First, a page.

The cables running through Egypt do not give the Egyptian state free rein to intercept data on behalf of the Five Eyes, however, despite the importance that President Abdel Fattah el-Sisi, a former director of military intelligence, and his son, Mahmoud, the deputy head of the General Intelligence Directorate (GID), place on mass surveillance of Egyptian citizens.
“The Egyptians are superbly placed to have access [to data on the cables], but are not considered a trustworthy or stable partner. It is not where you want to put slick high-end [surveillance] equipment,” said Campbell.
Despite its strategic importance, Egypt is not part of any wider SIGINT networks. The Five Eyes alliance has information-sharing arrangements in place with some European countries and Japan and South Korea, for example, to intercept data from Russia and China. The NSA also has a relationship with Sweden, because it is a landing point for all cable traffic from Russia’s Baltic region.
By contrast, the US has less formal information-sharing relationships with a number of countries in the Middle East region including Egypt, Israel, Jordan, Saudi Arabia, Turkey and the UAE.
“The Egyptians have an intelligence-sharing agreement [with the US], but they are probably quite supine in the relationship, being after the money [from the cable operators] and some intelligence sharing, which is largely [from the US side], ‘here’s what you get’,” said Hugh Miles, founder of Arab Digest, in Cairo.
The Five Eyes could be tapping cables in Egypt or its territorial waters, however. Documents leaked by Edward Snowden in 2013 refer to a clandestine NSA base in the Middle East called DancingOasis, also referred to as DGO.
“It is extremely secret. Significantly it was built without [the host] government knowing, which is an immense risk to the Americans,” said Campbell. “Where it is located is pure guesswork. Candidate one is Jordan, then Saudi Arabia, and three, Egypt. Geographically the only other place would be Oman, from where Britain covers the Gulf.”
The cables connecting Europe, Africa and Asia run across Egypt and then down the Red Sea to the Bab el Mandeb strait between Yemen and Djibouti. The cables heading east veer off towards Oman. To the west of the capital Muscat is a GCHQ surveillance site in Seeb, with the code name Circuit.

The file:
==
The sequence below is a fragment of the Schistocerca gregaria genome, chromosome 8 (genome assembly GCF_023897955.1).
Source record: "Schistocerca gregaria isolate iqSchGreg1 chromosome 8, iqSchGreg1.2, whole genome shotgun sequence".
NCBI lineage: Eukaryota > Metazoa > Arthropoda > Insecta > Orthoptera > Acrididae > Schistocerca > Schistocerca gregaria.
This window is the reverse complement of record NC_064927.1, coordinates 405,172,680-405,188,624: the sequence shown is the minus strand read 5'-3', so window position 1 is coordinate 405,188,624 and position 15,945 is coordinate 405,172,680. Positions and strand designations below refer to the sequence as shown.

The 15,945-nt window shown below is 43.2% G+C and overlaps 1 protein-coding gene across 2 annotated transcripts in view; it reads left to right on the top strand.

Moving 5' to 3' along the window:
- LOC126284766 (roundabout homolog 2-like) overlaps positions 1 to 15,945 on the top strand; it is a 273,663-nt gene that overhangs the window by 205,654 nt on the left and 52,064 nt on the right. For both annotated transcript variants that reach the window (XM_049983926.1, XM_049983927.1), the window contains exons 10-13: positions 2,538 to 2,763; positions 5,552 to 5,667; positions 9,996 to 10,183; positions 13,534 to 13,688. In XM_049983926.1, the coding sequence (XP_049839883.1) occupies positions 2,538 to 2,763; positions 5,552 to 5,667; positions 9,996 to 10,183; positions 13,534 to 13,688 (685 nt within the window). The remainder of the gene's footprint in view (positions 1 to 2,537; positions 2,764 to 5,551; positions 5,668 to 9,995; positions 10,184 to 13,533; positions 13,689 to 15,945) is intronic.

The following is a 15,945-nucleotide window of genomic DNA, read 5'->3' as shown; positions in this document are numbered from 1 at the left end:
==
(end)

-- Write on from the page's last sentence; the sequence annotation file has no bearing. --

“It is very close to where the submarine cables come in. Virtually all cables take a landfall between Seeb and Muscat. How convenient is that?” said Campbell.
For internet traffic to be tapped going from Oman to Europe, “the best option would be ultra-secret taps in the sea,” he added.
The Snowden leaks revealed that subsea taps are carried out by a specially converted submarine, the USS Jimmy Carter.
“There is a high degree of suspicion that American or other countries’ submarines use subsea platforms to intercept cables,” said Campbell.
A new cable for the region?
Israel is another country with the technical capability to tap subsea cables in the region, according to Campbell, though it currently has no connections to Middle Eastern networks.
There are no cables that go beyond the two coastal landing points of Tel Aviv and Haifa, which are connected to continental Europe and Cyprus.
This could change if Google’s reported plans for its new “Blue-Raman” cable running from Europe to India through Israel, Jordan, Saudi Arabia and Oman come to fruition.
The cable is split in two, with the Blue part of the cable running from Italy to Aqaba on Jordan's Red Sea coast. The Raman cable runs from the Jordanian port south to Mumbai.
“As it is a Google cable, they know how to secure everything end-to-end. They will have built into their business plan the landfall at or near Tel Aviv, and will factor in that the Israelis will copy all data at the landing point, and encrypt against them. That doesn’t mean they [Israel] won’t take the traffic and see what they can get,” said Campbell.
It is not clear if the Blue-Raman cable will go ahead, seemingly dependent on a normalisation agreement between Saudi Arabia and Israel.
Google did not respond to Middle East Eye's queries about the reported project.
“If Saudi Arabia signs up to the deal with the Israelis, it will be a significant moment in geopolitics, where tech infrastructure - the fibre optic cable - becomes a facilitator for strategic collaboration between regional historical enemies,” said Karatzogianni.
This article is available in French on Middle East Eye French edition.